Civic health means vital communities. The civic, social, and political strength of our state depends upon organizing our communities to collectively identify and address public problems and concerns such as unemployment, quality of schools, social isolation, and government accountability.
In 2018, Civic Nebraska led the way in strengthening Nebraska’s civic health. New partnerships summoned us farther into Greater Nebraska, forging new connections with economic development officials to increase civic connections and vitality across the state. We also continued our role in the Rural Civic Action Project, which engages rural high school students in critical thinking about community strengths and areas of improvement. And we immersed hundreds of Nebraskans — from middle- and high-school students across the state to recently naturalized adult Americans — in the workings of state government through Capitol Experience Days.
Individuals, families, and communities are integral to civic health. We connected with thousands of Lincolnites during the first full year of Collective Impact Lincoln, a partnership to life up six of the city’s core neighborhoods. Our listening sessions rapidly developed into action plans on housing affordability and the rehabilitation of public spaces to spur community connection. Meanwhile, ONE Omaha has solidified itself into a hub of neighborhood connectivity in our state’s largest city. ONE Omaha led planing and execution of Septembers inaugural NeighborFest, which linked together hundreds of Omahans seeking positive local change.
Civic health means vital communities. That’s why we bring Nebraskans together in our streets, in our schools, and in our neighborhoods.
A retired Spanish teacher, Marie taught in Auburn and Millard schools, earned a Ph.D. at the University of Nebraska, was an adjunct at UNO and later, taught at Nebraska Wesleyan U. An active school, church, and community volunteer, Marie also interprets at Clinic with a Heart in Lincoln.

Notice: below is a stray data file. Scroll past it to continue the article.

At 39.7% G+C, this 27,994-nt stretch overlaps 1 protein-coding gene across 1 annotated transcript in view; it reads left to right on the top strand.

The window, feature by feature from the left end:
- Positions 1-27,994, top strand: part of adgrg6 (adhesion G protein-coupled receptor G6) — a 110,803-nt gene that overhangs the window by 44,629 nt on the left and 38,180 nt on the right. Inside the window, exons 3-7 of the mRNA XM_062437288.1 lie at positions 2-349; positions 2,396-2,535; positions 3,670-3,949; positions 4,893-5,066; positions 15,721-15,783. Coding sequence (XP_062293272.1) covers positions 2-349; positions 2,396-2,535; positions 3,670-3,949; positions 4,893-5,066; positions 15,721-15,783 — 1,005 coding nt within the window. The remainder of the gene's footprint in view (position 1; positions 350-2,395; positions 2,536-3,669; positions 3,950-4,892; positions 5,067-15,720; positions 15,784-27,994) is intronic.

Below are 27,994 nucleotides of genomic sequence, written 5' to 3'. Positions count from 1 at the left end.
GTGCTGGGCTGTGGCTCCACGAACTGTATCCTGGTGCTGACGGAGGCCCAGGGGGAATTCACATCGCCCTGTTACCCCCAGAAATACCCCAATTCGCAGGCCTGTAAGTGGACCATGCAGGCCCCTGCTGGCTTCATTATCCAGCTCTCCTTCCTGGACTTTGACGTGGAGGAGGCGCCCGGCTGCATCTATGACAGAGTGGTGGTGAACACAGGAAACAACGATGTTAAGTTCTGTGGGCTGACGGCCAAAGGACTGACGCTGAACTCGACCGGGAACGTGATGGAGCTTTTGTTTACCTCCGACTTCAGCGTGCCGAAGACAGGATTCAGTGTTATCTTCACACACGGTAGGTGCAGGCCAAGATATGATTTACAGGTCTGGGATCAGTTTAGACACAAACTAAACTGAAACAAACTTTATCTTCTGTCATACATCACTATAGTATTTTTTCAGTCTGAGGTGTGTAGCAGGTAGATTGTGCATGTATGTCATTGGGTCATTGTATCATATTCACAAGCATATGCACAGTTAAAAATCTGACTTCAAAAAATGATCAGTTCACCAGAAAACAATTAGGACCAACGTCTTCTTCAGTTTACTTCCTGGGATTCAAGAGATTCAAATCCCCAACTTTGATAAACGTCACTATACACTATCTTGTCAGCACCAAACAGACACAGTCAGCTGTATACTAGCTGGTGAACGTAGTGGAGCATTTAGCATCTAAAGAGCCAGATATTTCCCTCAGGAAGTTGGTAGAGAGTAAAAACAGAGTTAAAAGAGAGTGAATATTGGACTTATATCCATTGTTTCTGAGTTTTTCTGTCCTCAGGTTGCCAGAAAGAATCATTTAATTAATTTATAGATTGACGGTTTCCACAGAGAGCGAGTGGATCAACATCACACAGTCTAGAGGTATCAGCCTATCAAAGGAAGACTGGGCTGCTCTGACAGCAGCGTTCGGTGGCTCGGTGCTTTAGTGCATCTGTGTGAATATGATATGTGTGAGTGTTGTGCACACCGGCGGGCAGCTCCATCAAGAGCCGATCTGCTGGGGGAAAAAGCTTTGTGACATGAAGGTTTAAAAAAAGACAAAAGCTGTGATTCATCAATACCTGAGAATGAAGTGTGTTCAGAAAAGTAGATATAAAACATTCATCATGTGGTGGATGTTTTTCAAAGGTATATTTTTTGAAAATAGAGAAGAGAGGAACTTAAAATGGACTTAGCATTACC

The political rhetoric right now is extremely difficult. It’s divisive about everything. That’s why I took Civic Nebraska’s civil discourse class through OLLI (the Osher Lifelong Learning Institute at Nebraska U.)
I was reminded that part of civil discourse is listening. Stepping back, listening, seeing where other people are coming from. And helping them see where I’m coming from.
To agreeably disagree. Which is not easy.
Politically, my state senator and I don’t align perfectly. That’s often enough to stop a potential conversation with an elected official. I kept my civil discourse lessons in mind when I called for an appointment to meet with (the senator) about a bill. We ended up talking at a coffee shop for two hours.
I wouldn’t have even started the conversation had it not been for the course.
It can feel like the situation is hopeless with getting politicians together and respecting one another’s views. Especially nationally. It’s hard to see movement in that direction. But there are opportunities.
Sometimes (in a politically diverse group) I give examples from my experiences. I talk generally about the lives of those who visit the clinic, to make it real. I stay fact-based. For some, it still might be too far away from their views. But for others, it might make them consider a different view. That gives me hope.
WE ARE CIVIC NEBRASKA: 2018 ANNUAL REPORT